Monday, August 21, 2017

Dorothy Bodoin, Guest Author

I needed a little humor to lighten my day, and my guest author, Dorothy Bodoin fulfilled my need. Read on, and think about some of the errors you’ve caught (hopefully before your book went to print). I’ve caught a few of my own after the book was published. Welcome, Dorothy!

On Mistakes
In spite of our best intentions, they creep into our writing, creating unintentional humor and confusion.  For example, whoever heard of a freshly baked (bathed) collie?  Or a pot roast dinner that miraculously turns into meatloaf with the turn of a page?  Or a shotgun that transforms into a rifle every other time it’s mentioned?
That last mistake was particularly embarrassing, especially when I received an e-mail from a gun expert.  When I wrote A Shadow on the Snow, I didn’t know much about guns.  I never owned one, never fired one.  But my Great Aunt Mary had a cabin up north, and above her fireplace hung a rifle.  Or was it a shotgun?  I thought shotgun was a synonym for rifle when I thought about it at all. 
Because I find it handy to arm my villains, I’ve made it my business to know the difference.
When I write, I revise each chapter of my book numerous times on a separate document before I add it to the complete manuscript, but sometimes mistakes occur and I never notice them.  The common explanation?  A writer knows what should be there, so she doesn’t see the mistake.
Sometimes I find them in time, but not always. I can’t believe how many there are.  Having a character in two places at the same time. Substituting one name for another.  I caught that one on my first reading of a manuscript.  Taking away one of my heroine’s dogs by typing the wrong number—implying that she wasn’t going to get a pancake treat—was more serious.  That’s the kind of mistake that upsets a dog lover.
For this and many other readers, a good editor is invaluable, and I’m fortunate to have one.
I’ve found errors in other authors’ writing, usually in e-book format.  They yank me right out of the story.  I go back and reread and wonder what I missed or if I misunderstood something.
I’m always grateful if a reader takes time to comment on a mistake they’ve found.  After the book is released, I can’t do anything about it.  All I can do is keep my mind from wandering and proofread more carefully in the future.
Have you ever noticed errors like typos or inconsistences in published work?  How much do they bother you, if at all?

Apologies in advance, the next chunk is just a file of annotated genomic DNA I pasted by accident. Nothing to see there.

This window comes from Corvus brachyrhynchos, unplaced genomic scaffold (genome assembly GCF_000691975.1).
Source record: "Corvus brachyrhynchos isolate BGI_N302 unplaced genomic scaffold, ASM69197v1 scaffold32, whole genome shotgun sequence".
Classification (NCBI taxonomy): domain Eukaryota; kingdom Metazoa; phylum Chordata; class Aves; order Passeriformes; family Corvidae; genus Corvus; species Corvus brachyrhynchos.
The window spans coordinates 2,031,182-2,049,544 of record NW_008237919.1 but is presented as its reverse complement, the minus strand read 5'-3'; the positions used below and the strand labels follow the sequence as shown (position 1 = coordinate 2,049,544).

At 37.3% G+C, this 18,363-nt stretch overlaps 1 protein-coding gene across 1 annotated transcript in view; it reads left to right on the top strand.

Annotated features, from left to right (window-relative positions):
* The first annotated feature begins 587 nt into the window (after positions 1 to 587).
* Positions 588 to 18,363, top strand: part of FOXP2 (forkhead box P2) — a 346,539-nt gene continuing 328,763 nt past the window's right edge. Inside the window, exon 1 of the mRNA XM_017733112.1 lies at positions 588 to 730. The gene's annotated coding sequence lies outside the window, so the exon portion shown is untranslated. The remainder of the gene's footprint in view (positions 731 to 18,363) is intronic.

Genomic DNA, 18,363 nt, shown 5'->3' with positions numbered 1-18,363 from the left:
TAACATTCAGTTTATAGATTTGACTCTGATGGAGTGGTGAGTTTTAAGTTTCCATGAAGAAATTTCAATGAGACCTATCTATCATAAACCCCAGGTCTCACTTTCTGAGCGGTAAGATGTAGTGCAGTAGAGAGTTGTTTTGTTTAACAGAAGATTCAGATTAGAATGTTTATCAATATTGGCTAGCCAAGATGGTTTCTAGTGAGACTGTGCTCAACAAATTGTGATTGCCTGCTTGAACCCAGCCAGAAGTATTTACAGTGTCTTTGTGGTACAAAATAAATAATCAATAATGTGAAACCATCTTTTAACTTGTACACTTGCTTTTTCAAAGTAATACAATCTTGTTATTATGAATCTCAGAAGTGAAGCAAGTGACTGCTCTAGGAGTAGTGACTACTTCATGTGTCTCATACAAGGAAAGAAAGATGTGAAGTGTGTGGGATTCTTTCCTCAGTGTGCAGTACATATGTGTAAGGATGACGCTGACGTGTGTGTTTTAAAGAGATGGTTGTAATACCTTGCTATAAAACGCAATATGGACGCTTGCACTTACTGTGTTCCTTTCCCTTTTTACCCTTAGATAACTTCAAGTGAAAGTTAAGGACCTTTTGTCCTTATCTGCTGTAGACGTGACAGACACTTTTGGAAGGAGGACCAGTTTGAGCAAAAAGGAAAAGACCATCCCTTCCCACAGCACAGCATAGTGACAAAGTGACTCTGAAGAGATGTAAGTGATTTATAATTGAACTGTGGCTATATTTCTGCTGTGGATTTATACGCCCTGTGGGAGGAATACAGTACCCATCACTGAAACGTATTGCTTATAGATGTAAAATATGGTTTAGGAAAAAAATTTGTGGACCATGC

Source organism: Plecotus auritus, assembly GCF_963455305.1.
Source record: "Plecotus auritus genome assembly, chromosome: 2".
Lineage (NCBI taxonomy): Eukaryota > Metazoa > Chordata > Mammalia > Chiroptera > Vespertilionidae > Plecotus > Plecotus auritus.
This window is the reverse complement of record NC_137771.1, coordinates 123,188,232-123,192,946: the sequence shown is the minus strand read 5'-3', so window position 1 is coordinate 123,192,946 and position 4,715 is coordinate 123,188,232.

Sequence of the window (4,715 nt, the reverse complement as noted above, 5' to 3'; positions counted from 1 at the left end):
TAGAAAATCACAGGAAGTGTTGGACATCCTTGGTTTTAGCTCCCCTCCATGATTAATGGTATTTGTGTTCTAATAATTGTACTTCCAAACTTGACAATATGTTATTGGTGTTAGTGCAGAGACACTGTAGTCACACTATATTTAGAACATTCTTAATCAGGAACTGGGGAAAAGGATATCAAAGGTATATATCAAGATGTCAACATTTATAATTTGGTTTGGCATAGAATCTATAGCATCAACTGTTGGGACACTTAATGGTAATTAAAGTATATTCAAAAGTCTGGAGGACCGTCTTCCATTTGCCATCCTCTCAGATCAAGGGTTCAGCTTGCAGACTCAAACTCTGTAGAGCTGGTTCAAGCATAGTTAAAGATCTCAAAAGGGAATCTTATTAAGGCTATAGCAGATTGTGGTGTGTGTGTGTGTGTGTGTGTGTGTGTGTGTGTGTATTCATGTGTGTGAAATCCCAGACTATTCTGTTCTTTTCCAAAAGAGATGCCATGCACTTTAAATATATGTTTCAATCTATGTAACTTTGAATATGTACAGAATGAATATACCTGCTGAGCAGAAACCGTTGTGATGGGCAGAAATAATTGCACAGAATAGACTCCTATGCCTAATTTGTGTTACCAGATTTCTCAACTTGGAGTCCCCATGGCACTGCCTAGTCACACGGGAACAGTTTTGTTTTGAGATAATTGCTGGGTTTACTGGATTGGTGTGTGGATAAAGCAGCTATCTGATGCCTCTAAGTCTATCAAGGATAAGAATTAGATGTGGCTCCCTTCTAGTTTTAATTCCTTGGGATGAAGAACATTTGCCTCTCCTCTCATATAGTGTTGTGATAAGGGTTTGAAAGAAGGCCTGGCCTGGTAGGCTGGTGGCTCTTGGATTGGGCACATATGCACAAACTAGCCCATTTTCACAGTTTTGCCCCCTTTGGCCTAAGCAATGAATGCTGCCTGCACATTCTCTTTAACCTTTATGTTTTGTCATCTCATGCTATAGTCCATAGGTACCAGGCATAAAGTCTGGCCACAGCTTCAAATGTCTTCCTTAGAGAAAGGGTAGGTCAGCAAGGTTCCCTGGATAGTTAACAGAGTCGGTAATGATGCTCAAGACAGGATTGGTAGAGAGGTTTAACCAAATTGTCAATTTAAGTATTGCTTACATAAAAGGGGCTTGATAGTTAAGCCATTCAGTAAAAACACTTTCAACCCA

Thank you, Dorothy! It helps to know I’m not the only one who sometimes has this problem. I hope you’ll be my guest again, soon.

 I love Dorothy's latest book cover

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  1. Dorothy and Marja,
    Thanks for this post. It's nice to know I'm in good company. :)
    We've all made our share of mistakes (hopefully, catching them before our book went to print) and the ability to laugh at ourselves is priceless.

  2. Thanks for reading, Pat. This is only the tip of the mistake iceberg. Last night I read a book in which Kitty turned to Katie and back to Kitty on the same page. We are all in good company.

  3. I usually catch those when I get the proof copy. Or in your case, it would be the gallies. It's amazing how much we miss, even with a good editor. I always give the manuscript a final read through before submitting, but somehow one or two ttypos always slip in. LOL!

  4. It has to be the computer gremlins at work. I have a first edit to submit now, but I'm going to read it again before I do.

  5. I read a book recently by a NYT bestselling author which confused the seasons more than once, even though the entire book took place over the span of a week. My first reaction is to assume I missed something, but that's not always the case. It happens to everyone at some point. Pat Gligor is right that it's key to be able to laugh at ourselves sometimes. It's also key to promise ourselves we'll do a better job next time.

    1. You're right, Amy. My best laughs come from my own mistakes.